Martin Luther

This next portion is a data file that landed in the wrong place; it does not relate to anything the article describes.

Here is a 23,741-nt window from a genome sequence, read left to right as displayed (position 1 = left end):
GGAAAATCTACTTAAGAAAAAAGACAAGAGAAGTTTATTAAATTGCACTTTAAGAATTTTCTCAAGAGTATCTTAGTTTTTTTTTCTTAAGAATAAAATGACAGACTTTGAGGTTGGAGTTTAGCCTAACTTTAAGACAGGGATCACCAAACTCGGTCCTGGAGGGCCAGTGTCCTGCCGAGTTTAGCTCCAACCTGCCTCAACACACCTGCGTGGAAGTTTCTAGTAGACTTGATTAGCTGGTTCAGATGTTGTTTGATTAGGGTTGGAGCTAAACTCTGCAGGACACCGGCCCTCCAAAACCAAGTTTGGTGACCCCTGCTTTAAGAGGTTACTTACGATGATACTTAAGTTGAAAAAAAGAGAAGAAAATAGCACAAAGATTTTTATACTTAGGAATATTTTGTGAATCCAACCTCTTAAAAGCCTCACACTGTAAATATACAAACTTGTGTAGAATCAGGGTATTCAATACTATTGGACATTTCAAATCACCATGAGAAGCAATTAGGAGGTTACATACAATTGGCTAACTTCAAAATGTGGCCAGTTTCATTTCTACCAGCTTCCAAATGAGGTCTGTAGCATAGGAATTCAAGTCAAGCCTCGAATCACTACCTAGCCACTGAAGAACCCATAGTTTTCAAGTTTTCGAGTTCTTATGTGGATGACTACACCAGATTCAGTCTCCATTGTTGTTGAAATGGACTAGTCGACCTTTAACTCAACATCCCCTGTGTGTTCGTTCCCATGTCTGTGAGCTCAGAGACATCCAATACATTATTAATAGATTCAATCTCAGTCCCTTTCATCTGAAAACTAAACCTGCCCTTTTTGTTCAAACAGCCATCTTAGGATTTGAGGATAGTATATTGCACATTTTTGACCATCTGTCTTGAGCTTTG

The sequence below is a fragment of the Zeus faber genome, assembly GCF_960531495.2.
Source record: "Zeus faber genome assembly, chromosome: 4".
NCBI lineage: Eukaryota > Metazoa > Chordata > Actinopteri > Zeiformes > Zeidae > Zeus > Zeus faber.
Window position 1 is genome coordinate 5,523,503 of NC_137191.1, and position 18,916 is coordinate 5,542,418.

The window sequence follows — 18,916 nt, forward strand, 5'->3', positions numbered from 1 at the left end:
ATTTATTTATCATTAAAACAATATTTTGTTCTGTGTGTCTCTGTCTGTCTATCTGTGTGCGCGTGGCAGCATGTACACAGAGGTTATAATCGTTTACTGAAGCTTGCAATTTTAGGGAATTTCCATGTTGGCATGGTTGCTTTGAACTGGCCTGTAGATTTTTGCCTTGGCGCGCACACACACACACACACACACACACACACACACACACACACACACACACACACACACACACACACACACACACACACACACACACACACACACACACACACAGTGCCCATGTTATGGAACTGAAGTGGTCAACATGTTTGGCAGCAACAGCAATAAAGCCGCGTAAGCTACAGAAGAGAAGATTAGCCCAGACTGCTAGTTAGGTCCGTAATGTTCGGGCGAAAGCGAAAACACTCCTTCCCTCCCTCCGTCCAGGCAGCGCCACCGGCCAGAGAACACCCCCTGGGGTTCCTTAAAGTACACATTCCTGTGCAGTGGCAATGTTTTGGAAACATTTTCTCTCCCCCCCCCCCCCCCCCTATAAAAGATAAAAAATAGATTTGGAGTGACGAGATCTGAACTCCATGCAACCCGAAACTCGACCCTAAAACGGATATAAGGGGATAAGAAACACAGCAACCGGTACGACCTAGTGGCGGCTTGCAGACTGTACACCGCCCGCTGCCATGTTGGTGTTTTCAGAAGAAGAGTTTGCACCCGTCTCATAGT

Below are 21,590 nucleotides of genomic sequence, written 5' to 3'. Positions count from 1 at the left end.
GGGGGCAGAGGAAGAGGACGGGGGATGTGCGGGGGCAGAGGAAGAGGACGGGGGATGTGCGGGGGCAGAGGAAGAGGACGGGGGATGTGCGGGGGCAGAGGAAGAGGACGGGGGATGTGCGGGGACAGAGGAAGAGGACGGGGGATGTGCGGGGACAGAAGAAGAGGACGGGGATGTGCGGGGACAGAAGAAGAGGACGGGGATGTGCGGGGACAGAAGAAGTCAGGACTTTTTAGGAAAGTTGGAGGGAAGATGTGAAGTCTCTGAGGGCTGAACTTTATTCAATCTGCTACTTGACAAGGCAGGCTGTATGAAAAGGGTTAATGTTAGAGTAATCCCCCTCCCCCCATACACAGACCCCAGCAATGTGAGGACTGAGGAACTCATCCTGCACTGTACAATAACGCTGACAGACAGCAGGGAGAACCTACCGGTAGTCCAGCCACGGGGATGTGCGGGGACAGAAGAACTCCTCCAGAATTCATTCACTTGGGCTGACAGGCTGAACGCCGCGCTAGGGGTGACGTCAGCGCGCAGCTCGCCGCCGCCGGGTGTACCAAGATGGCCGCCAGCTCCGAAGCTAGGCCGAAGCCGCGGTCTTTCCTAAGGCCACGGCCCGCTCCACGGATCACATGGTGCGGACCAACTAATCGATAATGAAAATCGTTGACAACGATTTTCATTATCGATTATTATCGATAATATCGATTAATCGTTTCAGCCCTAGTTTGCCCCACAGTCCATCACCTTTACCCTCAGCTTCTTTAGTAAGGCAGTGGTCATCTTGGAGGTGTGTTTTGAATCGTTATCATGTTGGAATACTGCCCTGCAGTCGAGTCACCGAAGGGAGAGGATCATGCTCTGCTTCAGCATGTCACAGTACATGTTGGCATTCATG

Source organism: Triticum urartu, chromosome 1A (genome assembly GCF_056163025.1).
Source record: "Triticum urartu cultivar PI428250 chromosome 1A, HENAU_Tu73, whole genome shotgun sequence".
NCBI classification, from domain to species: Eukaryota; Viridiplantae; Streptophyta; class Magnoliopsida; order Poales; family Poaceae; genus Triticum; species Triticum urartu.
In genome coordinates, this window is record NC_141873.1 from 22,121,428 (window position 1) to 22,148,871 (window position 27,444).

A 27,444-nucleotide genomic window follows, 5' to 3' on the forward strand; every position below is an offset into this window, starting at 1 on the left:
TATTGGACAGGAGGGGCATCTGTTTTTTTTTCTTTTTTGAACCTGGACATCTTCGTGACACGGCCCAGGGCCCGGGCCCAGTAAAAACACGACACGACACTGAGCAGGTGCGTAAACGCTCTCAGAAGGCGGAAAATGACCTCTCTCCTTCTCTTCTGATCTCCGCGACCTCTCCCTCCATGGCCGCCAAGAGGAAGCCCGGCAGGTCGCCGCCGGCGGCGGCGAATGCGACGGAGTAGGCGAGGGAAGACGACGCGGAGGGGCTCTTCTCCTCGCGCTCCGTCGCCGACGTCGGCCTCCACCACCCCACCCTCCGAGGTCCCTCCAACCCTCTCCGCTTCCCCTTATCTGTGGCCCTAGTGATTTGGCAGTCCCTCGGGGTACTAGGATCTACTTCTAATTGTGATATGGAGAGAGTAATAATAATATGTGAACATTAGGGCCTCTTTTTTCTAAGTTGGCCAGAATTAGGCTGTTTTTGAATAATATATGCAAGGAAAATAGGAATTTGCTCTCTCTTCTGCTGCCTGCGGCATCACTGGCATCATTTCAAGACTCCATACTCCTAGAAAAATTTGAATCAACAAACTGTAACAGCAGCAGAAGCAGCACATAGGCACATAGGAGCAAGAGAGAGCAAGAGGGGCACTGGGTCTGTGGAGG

This essay is concerned with Martin Luther (1483-1546),and his concept of Christianity. Luther began hisecclesiastical career as an Augustinian Monk in the RomanCatholic Church. Consequently, Luther was initially loyal tothe papacy, and even after many theological conflicts, heattempted to bring about his reconciliation with the Church.But this was a paradox not to endure because in his lateryears, Luther waged a continual battle with the papacy. Lutherwas to become a professor of biblical exegesis at Wittenbergwhere, in 1957, he posted his critique of the Roman CatholicChurch’s teachings and practices. This is otherwise known asThe Ninety-Five Theses, which is usually considered to be theoriginal document of the Reformation. Basically, this documentwas an indictment of the venality of the Roman CatholicChurch, particularly the widespread practice of sellingindulgences in association with the sacrament of penance.Luther’s beliefs on the matter was that after confession,absolution relied upon the sinner’s faith and God’s DivineGrace rather than the intervention of a priest. At this point,Luther did not advocate an actual separation from the RomanCatholic Church. Instead, Luther felt his suggested reformsYork-3could be implemented within Catholicism. If this had takenplace, the Protestant Reformation would probably not of everseen the light of day–nor would it have been necessary. Butthe theological practices being what they were in the RomanChurch, there was little chance at that time for any greatvariations to occur within its folds. The Church of Rome wasthoroughly monolithic and set in its ways and was not about tomutate into something else. If a metamorphosis had occurredwithin the Roman Catholic Church, Luther would have had adifferent destiny. But Luther’s fate was sealed, and his jobwas cut out for him.Concerning Luther and the Reformation, Paul Tillichstates: “The turning point of the Reformation and of churchhistory in general is the experience of an Augustinian monk inhis monastic cell–Martin Luther. Martin Luther did not merelyteach different doctrines; others had done that also, such asWyclif. But none of the others who protested against the Romansystem were able to break through it. The only man who reallymade a breakthrough, and whose breakthrough has transformedthe surface of the earth, was Martin Luther. . . . He is oneof the few great prophets of the Christian Church, and hisgreatness is overwhelming, even if it was limited by some ofhis personal traits and his later development. He isresponsible for the fact that a purified Christianity, aChristianity of the Reformation, was able to establish itselfequal terms with the Roman tradition” (Tillich 227). Tillich’s York-4main emphasis, then, is not on Luther as the founder ofLutheranism, but as the person who broke through the system ofthe Church of Rome. Luther shattered the theologicalrestraints and distortions of the Roman Catholic religion.This accomplishment amounts to the establishment of anotherreligion known as Protestantism, a faith that was generatedfrom the Reformation, with its advocates such as MartinLuther, John Calvin, Ulrich Zwingli, and John Knox. However,Luther stood out as one of the Reformation titans in a mostunique manner.Roland H. Bainton suggests the following concerningLuther’s reforms with regard to the Catholic sacraments; “ButLuther’s rejection of the five sacraments might even have beentolerated had it not been for the radical transformation whichhe effected in the two which he retained. From his view ofbaptism, he was not a second baptism, and no vow should everbe taken beyond the baptismal vow. Most serious of all wasLuther’s reduction of the mass to the Lord’s Supper. The massis central for the entire Roman Catholic system because themass is believed to be a repetition of the Incarnation and theCrucifixion. When the bread and wine are transubstantiated,God again becomes flesh and Christ again dies upon the altar.This wonder can be performed only by priests empowered throughordination. . . His first insistence was that the sacrament ofthe mass must be not magical but mystical. . . He, too, had nomind to subject it to human frailty and would not concede that York-5he had done so by positing the necessity of faith, since faithis itself a gift from God, but this faith is given by Godwhen, where, and to whom he will and even without thesacrament is efficacious; whereas the reverse is not true,that the sacrament is of efficacy without faith. ‘I may bewrong on indulgences,’ declared Luther, ‘but as to the needfor faith diminished the role of the priests who may placeawafer in the mouth but cannot engender faith in the heart”(Bainton 107). For Luther, the Holy Eucharist of Lord’s supperwas really a symbolic act rather than an actual instance oftransubstantiation in which the bread and wine actually becomethe body and blood of Christ. That was a magical aspect tothis sacrament which Luther could not accept. According to theRoman Church, the bread and wine may have the appearance ofsuch, but their inner substances have literally become theflesh and blood of Christ. All of this is a literal acceptanceof the words of Jesus at the Last Supper: “And as they wereeating, Jesus took the bread, and blessed it, and brake it,and gave it to the disciples, and said, Take, eat; this is mybody. And he took the cup, and gave thanks, and gave it tothem, saying, Drink ye all of it; For this is my blood of thenew testament, which is shed for many for the remission ofsins” (Matthew 26: 26-28). Luther’s view of the communionsacrament was strictly symbolic as is the view of Protestantsto this day. However, this idea was heresy so far as the RomanCatholic Church was concerned. The sacramental power of itsYork-6priests was no longer necessary if this concept were toprevail. This is the type of change the Reformation and MartinLuther wrought. The power of the Roman clergy could not existif Luther’s concepts were to be accepted.Because the principal sacrament of the Roman CatholicChurch is the Holy Eucharist of Holy Communion, the fact thatLuther was tampering with it could not help but be looked uponby the Roman clergy with great dismay. Luther generated theProtestant belief that this sacrament is a commemorationthrough which clergy and communicants raise their spirits bysymbolic remembrance of Christ’s life and death. In contrast,according to the teachings of the Roman Church, Christ’s humanbody and blood are actually present in the consecrated breadand wine.As Bertrand Russell states: “Even more important in theMiddle Ages, was transubstantiation; only a priest couldperform the miracle of the mass. It was not until the eleventhcentury in 1079, that the doctrine of transubstantiationbecame an article of faith, though it had generally beenbelieved for a long time” (Russell 408). As Luther saw it, nosacrament is effective by itself without listening to the Wordassociated with the sacrament, and the faith that believes init. There is no magical element to any sacrament, includingthe doctrine of transubstantiation. Consequently, Luther’steachings on the sacraments took away the power of the priestsand the special nature of the Holy Eucharist. The RomanYork-7Catholic mass depends completely on these concepts in orderfor the Roman Church to sustain its efficacy as therepresentative of Christ on earth. Paul Tillich states: “Fromthis it followed that transubstantiation was destroyed,because this doctrine makes the bread and wine a piece ofdivine reality inside the shrine and put on the altar. Butsuch a thing does not occur. The presence of God is not apresence in the sense of an objective presence, at a specialplace, in a special form; it is a presence for the faithfulalone. There are two criteria for this: if it is only for thefaithful, then it is only an action. Then if you enter achurch and the sacrament is spread, you do not need to doanything, because it is pure bread. If becomes more than thisonly in action, that is when it is given to those who havefaith. For the theory of transubstantiation, it is there allthe time. When you enter an empty Roman church, you must bowdown before the shrine because God himself is present there,even though no one else is present besides you and thissacrament. Luther abolished this concept of presence. Hedenounced the character indelebilis as a human fiction”(Tillich 236-237).For Luther to take this position required considerablecourage on his part due to the fact he was facing anecclesiastical force of great strength and authority. Lutherdid what most kings would fear to do. Thus his reservationover transubstantiation was monumental, besides being a highly York-8important concern, to say the least. After all, as aAugustinian Monk, who was he to fight the doctrines of thepope or even attempt any reforms? However, this is the taskwhich Luther undertook against all odds. Luther’s courage andboldness can be seen in his “Open Letter to Pope Leo X” dated:Wittenberg, September 6, 1520: “I have, to be sure, sharplyattacked ungodly doctrines in general, and I have snapped atmy opponents, not because of their bad morals, but because oftheir ungodliness. Rather than repent this in the least, Ihave determined to persist in that fervent zeal and to despisethe judgment of men, following the example of Christ who inhis zeal called his opponents ‘a blood of vipers,’ ‘blindfools,’ ‘hypocrites’. . . I have truly despised your see, theRoman Curia, which, however, neither you nor anyone else candeny is more corrupt than any Babylon or Sodom ever was, andwhich, as far as I can see, is characterized by a completelydepraved, hopeless, and notorious godlessness” (Luther andDillenberger 44-45). It would seem statistics would favor theChurch of Rome; however, such was not the situation.As the central figure of a violent religious rebellion inGermany, Martin Luther brought forth his principal theologicaldoctrine about Christianity. According to Luther, mankind isjustified by faith alone, and not by works. On the concept ofthis belief in a personal faith instead of the power of theRoman Catholic Church, Luther favored the abolition of manyrituals and challenged the supreme authority of the pope. ForYork-9this, Luther paid the ultimate penalty the Roman CatholicChurch could inflict, he was excommunicated. Luther then wentbefore the Diet of Worms, where he took a firm standconcerning his beliefs and was placed under the ban of theHoly Roman Empire. All of this entails considerably moredetails concerning Luther’s concept of Christianity.Justification by faith, not by works is perhaps Luther’s mostimportant doctrinal contribution to the Reformation, and allit implies.According to Luther, salvation is a gift from God, and nohuman being can possibly do anything to merit this blessing.Thus good works are of no avail with regard to the salvationof one’s soul. Therefore, the most a Christian can do is tohave faith in Jesus Christ as their Savior. This is basicallywhat a Christian is. Because Christianity has only two realsacraments (baptism and the Lord’s Supper), it is necessaryfor a person to partake of both in order to actually be aChristian. Certainly, a heathen or pagan can go around doinggood works, but this means nothing to God. Christ is theSecond Person of the Holy Trinity, with the father being theFirst Person of the Holy Trinity, and the Holy Spirit beingthe Third Person. However, a Christian should do good works;yet, this will not save one’s soul. God blesses certainChristian persons with His Divine Grace according to HisDivine Wisdom. Only God knows who will be saved. Nevertheless,all Christians must conduct their lives according to God’sYork-10teachings for the very reason that they are Christians. God,in His Infinite Mercy and Judgment knows his own. Only God iscapable of judging His people fairly and wisely. Paul Tillichstates: “I want to emphasize Luther’s doctrines of sin andfaith very much because they are points in which theReformation is far superior to what we find today in popularChristianity. For Luther sin is ‘Unbelief in the real sin.’‘Nothing justifies except faith, and nothing makes sinfulexcept unbelief.’ ‘Unbelief is sin altogether.’ ‘Therefore theword ’sin’ includes what we are living and doing besides thefaith in God.’ These statements presuppose a concept of faithwhich has nothing whatsoever to do with the acceptance ofdoctrines” (Tillich 245).Luther believed that mankind is totally depraved; butthis does not mean there is nothing good in humanity. Whatthis idea really means is that human beings are in continualconflict with themselves. Modern psychology would say the selfis frustrated and neurotic concerning itself. In order to dealwith this situation, Luther felt faith is something a trueChristian must embrace. This is the faith that Jesus Christ isthe Savior of mankind.Luther did not feel those persons having a professioninvolving violence are doomed to eternal damnation. Forinstance, Luther believed a Christian soldier could be savedeven if he killed other people known as the ‘enemy.’ Lutherprovides a soldier’s prayer is his essay “Whether Soldiers,York-11Too, Can Be Saved” (1526): “. . . But because I know and havelearned from your gracious word that none of our good workscan help us and that no one is saved as a soldier but only asa Christian, therefore, I will not in any way rely on myobedience and work, but place myself freely at the service ofyour will. I believe with all my heart that only the innocentblood of your dear son, my Lord Jesus Christ, redeems andsaves me, which he shed for me in obedience to your holy will.This is the basis on which I stand before you. In this faithI will live and die, fight, and do everything else. Dear LordGod the Father, preserve and strengthen this faith in me byyour Spirit. Amen” (Luther and Schultz 135-136). It should beunderstood, however, that Luther never sanctioned war, whichhe believed was a definite indication of mankind’s depravity.Yet, a Christian soldier may possibly be saved by God’s Gracejust as any other Christian may be so blessed.One of the most important differences between the RomanChurch and Luther’s conception of Christianity is thepersonal relationship between God and the Christian. InCatholicism, the Church is an intermediary between God and theindividual. However, no intermediary is needed at all inLuther’s theological approach. This is one of Protestantism’smost significant qualities.Another very important characteristic of Luther’s reformsis the final authority of the Bible with respect totheological matters. This is also completely different fromYork-12the Roman Catholic view, which holds that the Church is thefinal authority with regard to theological concerns. In fact,when speaking excathedra, the pope is considered byCatholicism to be infalliable concerning faith and morals.Luther could not accept a human being with Holy Orders as themeans through which a Christian reaches God. These are theteachings that caused Luther to be excommunicated by the RomanChurch and helped to create the Protestant form ofChristianity.When Luther appeared before the Diet of Worms, he wasasked by Eck, an official of the Archbishop of Trier: “I askyou, Martin–answer candidly and without horns– do you or doyou not repudiate your books and the errors which theycontain?” Luther replied, “Since then Your Majesty and yourlordships desire a simple reply, I will answer without hornsand without teeth. Unless I am convicted by Scripture andplain reason–I do not accept the authority of popes andcouncils, for they have contradicted each other–my conscienceis captive to the Word of God. I cannot and I will not recantanything, for us to go against conscience is neither right norsafe. God help me. Amen” (Bainton 144). Essentially, Lutherprovided the Christian with a degree of freedom not at allpresent in Catholicism. Luther dared to defy the might andauthority of the Roman Catholic Church, and the Reformationwas born.York-13WORKS CITEDBainton, Roland H. Here I Stand: A Life of Martin Luther. NewYork: Mentor, 1950.Dillenberger, John. Martin Luther: Selection From HisWritings. New York: Anchor Books, 1962.Russell, Bertrand. A History of Western Philosophy. New York:Simon and Schuster, 1945.Schultz, Robert C. and Helmut T. Lehmann. Luther’s Works,Volume 46, The Christianity in Society, III.Philadelphia: Fortress Press, 1967.Tillich, Paul. A History of Christian Thought From Its Judaicand Hellenistic Origins to Existentialism. New York:Simon and Schuster, 1968.The Holy Bible. King James Version. New York: Thomas NelsonPublishers, 1972.MARTIN LUTHERJAY YORKRELIGION IN AMERICAN LIFE DR. JOSEPH HOWELLAPRIL 1, 1996